Judge continues suit by black teacher punished after criticizing ‘white privilege’ lessons  

From EAG News:

A U.S. District Judge refused to dismiss a lawsuit filed by a black teacher in the St. Paul school district who alleges administrators retaliated against him for criticizing the district’s ineffective, race-based school discipline policies.

U.S. District Judge Susan Richard Nelson denied a motion by St. Paul Public Schools to dismiss a lawsuit brought by Aaron Benner, a black former teacher at John A. Johnson Elementary, who sued the district in May after the St. Paul Department of Human Rights and Equal Economic Opportunity found probable cause the district violated his rights, the Twin Cities Pioneer Press reports.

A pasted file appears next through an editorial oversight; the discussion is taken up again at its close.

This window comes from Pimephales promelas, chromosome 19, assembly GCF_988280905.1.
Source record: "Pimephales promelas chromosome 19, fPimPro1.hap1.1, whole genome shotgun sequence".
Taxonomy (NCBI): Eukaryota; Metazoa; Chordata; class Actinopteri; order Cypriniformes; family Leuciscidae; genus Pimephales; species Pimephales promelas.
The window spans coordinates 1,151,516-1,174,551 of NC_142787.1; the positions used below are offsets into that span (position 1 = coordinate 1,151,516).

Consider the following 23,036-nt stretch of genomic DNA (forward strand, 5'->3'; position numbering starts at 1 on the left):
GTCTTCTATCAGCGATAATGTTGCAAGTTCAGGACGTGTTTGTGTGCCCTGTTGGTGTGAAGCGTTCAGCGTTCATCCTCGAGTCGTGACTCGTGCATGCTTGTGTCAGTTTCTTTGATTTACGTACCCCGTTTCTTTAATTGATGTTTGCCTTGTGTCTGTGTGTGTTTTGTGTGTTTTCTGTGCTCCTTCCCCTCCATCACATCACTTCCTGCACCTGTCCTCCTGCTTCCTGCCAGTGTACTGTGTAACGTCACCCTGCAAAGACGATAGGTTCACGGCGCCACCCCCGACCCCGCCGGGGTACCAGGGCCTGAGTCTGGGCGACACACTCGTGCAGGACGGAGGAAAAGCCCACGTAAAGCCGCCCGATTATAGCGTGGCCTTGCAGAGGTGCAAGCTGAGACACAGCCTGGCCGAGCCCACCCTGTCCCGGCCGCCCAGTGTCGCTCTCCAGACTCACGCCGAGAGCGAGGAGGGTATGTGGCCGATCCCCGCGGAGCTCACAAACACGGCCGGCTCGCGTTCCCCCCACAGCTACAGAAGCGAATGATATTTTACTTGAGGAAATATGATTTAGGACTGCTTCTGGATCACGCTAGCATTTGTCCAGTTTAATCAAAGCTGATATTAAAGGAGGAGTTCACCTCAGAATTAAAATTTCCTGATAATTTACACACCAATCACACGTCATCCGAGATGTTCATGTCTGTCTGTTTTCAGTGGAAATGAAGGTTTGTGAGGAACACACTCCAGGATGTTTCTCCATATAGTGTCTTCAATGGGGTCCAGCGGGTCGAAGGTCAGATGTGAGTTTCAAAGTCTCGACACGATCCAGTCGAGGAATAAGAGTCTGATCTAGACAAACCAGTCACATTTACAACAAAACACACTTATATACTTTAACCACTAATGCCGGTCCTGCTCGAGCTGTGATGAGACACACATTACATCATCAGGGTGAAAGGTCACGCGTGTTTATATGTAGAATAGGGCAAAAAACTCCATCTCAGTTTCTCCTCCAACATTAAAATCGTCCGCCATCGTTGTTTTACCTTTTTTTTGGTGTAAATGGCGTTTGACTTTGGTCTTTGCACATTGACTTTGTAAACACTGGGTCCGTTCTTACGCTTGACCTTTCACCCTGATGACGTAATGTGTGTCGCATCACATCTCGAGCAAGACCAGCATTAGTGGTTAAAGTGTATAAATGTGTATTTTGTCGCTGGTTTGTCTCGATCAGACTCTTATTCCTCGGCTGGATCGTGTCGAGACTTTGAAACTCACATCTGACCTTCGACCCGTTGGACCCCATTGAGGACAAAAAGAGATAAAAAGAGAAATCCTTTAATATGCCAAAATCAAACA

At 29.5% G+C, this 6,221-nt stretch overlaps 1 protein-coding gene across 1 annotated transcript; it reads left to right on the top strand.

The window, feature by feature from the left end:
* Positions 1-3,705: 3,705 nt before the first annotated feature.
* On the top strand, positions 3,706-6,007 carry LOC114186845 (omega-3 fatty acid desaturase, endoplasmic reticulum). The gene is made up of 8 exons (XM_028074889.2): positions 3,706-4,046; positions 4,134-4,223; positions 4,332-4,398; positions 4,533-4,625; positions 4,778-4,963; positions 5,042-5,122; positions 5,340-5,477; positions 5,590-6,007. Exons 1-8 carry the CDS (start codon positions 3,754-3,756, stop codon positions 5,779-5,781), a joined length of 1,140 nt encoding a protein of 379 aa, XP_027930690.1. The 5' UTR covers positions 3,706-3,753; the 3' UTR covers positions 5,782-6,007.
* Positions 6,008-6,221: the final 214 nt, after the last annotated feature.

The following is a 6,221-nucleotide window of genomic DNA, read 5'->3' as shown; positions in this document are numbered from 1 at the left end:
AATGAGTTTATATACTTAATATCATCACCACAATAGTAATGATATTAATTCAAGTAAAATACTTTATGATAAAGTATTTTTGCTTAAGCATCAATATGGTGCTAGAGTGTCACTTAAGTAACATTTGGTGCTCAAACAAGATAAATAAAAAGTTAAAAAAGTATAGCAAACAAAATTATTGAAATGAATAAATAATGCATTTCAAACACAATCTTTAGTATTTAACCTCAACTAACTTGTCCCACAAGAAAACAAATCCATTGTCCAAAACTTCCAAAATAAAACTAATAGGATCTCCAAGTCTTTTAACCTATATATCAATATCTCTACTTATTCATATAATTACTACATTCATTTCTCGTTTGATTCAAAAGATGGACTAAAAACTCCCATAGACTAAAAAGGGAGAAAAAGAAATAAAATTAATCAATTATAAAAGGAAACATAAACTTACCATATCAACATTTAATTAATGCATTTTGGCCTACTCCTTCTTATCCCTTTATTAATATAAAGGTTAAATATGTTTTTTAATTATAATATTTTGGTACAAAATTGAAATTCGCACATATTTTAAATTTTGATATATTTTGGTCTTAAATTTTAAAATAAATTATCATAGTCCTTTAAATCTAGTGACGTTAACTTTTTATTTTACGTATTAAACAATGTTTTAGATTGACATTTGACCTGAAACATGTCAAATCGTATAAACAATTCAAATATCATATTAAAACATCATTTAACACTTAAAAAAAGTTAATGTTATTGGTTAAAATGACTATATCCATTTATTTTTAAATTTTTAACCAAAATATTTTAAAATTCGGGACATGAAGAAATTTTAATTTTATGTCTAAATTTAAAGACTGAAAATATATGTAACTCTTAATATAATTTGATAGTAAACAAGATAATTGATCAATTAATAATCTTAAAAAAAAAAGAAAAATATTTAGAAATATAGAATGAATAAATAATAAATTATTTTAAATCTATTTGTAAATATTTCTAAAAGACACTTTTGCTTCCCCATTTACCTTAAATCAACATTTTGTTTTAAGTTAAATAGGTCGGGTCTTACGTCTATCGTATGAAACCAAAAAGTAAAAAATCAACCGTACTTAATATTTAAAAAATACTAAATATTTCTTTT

Benner quit in August 2015 after a series of district investigations that coincided with him speaking out against the district’s race-based school discipline policies that he and other teachers claim are encouraging bad behavior, especially among black students.

The “restorative justice” discipline policies are a result of a push by the Obama administration to force school districts to address a disproportionate percentage of minority students suspended from school for bad behavior.

Instead of suspension, the “restorative justice” approach involves talking circles, counseling, and other ineffective solutions that result in unruly students sent back to class, where they continue to disrupt the education of the classmates.

The restorative justice approach also aligns with white privilege teacher trainings in St. Paul and numerous other school districts that center on the philosophy that public education is hopelessly stacked against black and other minority students, and the only way white teachers can address the problem is to repent for their race and cater their teaching to black culture.

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